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Textbook replaces 'slaves' with 'workers' when referring to The Atlantic Slave Trade

Roni Dean-Burren, a mother of a 15-year-old student, wasn't expecting to get a text from her son last week that would spark a social media whirlwind. Her son Coby sent her this photo from his ninth-grade McGraw-Hill World Geography textbook.

The U.S. map reads "The Atlantic Slave Trade between the 1500s and 1800s brought millions of workers from Africa to the southern United States to work on agricultural plantations" in a section titled "Patterns of Immigration."

Dean-Burren, a doctoral candidate in the University of Houston Language Arts program, was an English teacher for 11 years in Pearland. She took her concerns to social media voicing her thoughts on the issue.

Many of you asked about my son's textbook. Here it is. Erasure is real y'all!!! Teach your children the truth!!!#blacklivesmatter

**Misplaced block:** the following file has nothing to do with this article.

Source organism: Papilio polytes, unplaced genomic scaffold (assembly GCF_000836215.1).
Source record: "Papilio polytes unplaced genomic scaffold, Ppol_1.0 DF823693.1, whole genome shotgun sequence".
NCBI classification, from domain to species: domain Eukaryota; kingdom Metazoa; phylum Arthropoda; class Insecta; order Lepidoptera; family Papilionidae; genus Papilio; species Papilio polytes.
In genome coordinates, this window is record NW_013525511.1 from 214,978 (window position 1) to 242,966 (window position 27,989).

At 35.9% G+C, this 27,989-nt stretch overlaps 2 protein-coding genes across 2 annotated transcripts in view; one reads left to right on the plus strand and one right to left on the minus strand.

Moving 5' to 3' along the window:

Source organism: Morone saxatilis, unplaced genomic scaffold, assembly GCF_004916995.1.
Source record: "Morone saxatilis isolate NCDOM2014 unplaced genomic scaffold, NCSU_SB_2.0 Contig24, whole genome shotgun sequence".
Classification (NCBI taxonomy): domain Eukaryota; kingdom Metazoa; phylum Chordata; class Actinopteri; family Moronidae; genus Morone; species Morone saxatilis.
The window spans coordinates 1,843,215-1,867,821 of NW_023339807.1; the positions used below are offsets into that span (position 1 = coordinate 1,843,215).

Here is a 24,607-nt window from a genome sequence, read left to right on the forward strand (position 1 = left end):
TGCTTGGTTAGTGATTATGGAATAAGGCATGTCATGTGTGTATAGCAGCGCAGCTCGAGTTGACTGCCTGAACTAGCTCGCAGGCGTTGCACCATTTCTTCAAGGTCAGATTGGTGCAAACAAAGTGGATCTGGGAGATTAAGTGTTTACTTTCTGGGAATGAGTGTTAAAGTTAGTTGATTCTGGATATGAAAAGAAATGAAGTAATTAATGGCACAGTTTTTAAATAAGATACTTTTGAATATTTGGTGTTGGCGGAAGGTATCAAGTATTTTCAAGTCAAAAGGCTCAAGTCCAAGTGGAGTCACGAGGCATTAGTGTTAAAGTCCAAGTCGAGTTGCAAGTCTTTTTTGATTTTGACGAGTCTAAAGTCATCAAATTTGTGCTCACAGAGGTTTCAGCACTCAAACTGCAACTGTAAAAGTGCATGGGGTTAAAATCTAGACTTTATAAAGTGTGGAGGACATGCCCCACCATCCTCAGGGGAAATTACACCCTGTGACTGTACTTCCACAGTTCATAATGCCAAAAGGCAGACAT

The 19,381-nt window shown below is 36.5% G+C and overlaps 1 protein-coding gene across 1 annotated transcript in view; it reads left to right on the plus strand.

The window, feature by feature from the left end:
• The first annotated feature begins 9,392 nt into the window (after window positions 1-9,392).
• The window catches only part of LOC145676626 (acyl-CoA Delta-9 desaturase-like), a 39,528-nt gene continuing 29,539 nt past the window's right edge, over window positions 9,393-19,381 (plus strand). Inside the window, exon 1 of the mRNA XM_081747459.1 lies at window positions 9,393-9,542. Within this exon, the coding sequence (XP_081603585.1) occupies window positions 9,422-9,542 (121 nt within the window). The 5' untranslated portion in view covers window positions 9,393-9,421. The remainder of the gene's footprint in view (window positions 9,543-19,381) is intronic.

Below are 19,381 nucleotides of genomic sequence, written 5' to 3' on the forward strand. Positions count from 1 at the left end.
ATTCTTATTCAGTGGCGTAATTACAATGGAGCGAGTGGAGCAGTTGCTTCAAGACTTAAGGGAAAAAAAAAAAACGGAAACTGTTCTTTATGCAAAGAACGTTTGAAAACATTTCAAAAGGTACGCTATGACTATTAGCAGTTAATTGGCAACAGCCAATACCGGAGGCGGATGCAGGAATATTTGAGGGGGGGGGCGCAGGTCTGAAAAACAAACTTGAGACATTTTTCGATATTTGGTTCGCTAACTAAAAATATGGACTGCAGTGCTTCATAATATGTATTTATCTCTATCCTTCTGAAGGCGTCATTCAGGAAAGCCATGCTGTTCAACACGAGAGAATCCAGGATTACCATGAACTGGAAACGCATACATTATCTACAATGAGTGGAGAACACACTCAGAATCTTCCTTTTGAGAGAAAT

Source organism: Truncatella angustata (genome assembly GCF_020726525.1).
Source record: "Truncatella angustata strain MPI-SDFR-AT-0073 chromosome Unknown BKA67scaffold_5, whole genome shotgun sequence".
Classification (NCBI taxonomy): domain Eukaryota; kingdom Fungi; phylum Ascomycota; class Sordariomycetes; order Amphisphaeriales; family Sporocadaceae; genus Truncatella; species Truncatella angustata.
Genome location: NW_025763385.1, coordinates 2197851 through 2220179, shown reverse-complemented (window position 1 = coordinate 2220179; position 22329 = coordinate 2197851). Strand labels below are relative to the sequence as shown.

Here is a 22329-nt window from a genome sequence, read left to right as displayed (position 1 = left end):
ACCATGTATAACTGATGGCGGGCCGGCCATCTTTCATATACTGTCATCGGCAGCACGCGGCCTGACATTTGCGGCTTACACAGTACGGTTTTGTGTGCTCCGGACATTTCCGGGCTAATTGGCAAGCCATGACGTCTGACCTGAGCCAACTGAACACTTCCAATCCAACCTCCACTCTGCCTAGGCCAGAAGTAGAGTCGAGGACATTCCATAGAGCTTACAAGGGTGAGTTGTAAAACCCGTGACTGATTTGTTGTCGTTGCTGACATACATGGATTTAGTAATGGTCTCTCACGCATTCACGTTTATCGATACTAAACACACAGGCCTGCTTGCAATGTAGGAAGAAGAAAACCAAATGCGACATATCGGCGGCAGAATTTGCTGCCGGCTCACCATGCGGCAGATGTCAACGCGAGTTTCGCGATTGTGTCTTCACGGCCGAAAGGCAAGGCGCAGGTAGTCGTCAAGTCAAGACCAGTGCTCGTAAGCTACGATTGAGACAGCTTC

The publishing company released a statement saying "a close review of the content revealed that 'our language in that caption did not adequately convey that Africans were both forced into migration and to labor against their will as slaves.'"

"We believe we can do better," it continues. "To communicate these facts more clearly, we will update this caption to describe the arrival of African slaves in the U.S. as a forced migration and emphasize that their work was done as slave labor." The changes will be made in the textbook's digital version and included in its next run but Dean-Burren said she called on McGraw-Hill to rise to its standard by seeking to have supplement sent out and have the current book recalled.